by Melissa Theodore
In recent years, many Black History Month programs and themes have focused on Black Futures. Paying homage to Black people, who have paved the way by acts of resistance, in a white supremacist nation-state is important. It’s also important to address current issues and highlight the actions that are necessary to achieve Black Liberation/ Black Inclusion.
EUC’s theme for this year is Championing Black Inclusion and Enhancing Black Futures. On February 24th2021, York University launched Addressing Anti-Black Racism: A Framework on Black Inclusion and the Action Plan on Black Inclusion. Subsequently, EUC released the Black Inclusion Action Plan 2020-2025. These initiatives directly address the current issues and actions that are necessary to create an equitable, diverse and inclusive campus for not only the Black York Community, but for everyone. I strongly believe that when we address issues that affect the most historically marginalized, everyone benefits. In the words of Angela Davis, “There is a universality of when you work to empower the most marginalized.”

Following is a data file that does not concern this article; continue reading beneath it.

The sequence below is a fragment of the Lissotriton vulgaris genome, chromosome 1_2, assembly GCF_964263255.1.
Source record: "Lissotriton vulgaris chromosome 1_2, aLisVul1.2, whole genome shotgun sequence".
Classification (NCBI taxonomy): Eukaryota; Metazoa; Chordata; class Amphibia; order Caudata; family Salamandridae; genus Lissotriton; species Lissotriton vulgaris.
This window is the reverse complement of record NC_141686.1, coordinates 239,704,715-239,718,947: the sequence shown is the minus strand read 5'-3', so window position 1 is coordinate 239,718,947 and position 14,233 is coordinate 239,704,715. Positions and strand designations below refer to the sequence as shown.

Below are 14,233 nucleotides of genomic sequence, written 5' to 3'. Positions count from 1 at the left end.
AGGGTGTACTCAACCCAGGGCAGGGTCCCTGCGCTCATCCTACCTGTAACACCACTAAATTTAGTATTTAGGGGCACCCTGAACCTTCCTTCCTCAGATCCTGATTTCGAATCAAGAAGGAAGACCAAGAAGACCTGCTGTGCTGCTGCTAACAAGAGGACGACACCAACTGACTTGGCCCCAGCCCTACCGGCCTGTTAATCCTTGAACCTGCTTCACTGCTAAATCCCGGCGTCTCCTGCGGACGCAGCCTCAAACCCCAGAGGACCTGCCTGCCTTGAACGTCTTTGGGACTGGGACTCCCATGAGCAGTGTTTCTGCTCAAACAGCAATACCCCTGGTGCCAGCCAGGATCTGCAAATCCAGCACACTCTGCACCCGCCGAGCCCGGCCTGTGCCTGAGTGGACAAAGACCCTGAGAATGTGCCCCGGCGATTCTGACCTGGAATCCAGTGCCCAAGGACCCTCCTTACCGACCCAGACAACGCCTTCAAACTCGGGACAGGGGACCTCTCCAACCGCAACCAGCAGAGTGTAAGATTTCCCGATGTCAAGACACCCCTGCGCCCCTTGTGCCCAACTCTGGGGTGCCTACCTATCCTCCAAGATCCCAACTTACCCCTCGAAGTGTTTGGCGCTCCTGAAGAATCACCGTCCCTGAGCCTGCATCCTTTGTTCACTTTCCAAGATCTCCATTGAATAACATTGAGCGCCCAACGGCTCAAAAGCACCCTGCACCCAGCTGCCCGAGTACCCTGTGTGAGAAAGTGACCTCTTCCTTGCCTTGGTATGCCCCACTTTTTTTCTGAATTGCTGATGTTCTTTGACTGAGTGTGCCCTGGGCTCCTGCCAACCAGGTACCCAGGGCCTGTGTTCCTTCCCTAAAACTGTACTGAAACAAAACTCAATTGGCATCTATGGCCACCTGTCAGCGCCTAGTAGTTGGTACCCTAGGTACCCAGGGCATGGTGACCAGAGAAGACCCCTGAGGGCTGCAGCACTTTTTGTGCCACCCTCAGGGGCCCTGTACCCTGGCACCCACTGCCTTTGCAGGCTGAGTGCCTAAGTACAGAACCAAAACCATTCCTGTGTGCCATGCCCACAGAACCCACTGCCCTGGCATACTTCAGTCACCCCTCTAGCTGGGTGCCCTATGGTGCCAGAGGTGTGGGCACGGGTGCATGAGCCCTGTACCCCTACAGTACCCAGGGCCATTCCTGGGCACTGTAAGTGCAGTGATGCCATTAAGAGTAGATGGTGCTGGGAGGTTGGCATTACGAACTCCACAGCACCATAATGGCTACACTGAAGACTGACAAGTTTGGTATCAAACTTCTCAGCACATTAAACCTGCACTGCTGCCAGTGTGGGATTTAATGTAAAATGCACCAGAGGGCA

In summer 2020, when George Floyd was murdered at the hands of state-sanctioned police violence, the calls to address anti-Black racism were reignited in all aspects of society, including post-secondary institutions. In Canada, the demands such as decolonizing and including anti-racist pedagogies in the curriculum; hiring Black professors and ensuring their advancement; and removing barriers for Black people to access education and achieve success, have been made for decades. I hope that in 10 years, the actions currently underway are sustained, and that new calls of actions are being addressed.
During her talk on, Are Prisons Obsolete, Angela Davis pleaded that, “We have to re-imagine the way we live on this planet. The nation-state will not be the eternal example of how human beings organize themselves in this planet.”
Black futurism is dependent on the envisioning and actualizing the dismantling of systemic oppression. To move beyond Eurocentric binaries of Black/white, man/woman, gay/straight, etc. and create the possibilities where everyone can not only survive but thrive.
Melissa Theodore is a Senior Advisor, Equity, Diversity, and Inclusion at the Centre for Human Rights, Equity, and Inclusion. As the EUC EDI Advisor, her role includes supporting the implementation of York’s Decolonization, Equity, Diversity and Inclusion (DEDI) Strategy, in ways that are responsive to the needs of faculties. Her role also encompasses consulting and advising on EDI matters, implementing EDI initiatives and frameworks, including the EUC Black Inclusion Action Plan. She is passionate about dismantling systems of oppression within post-secondary institutions by removing barriers and embedding equitable and inclusive systemic practices.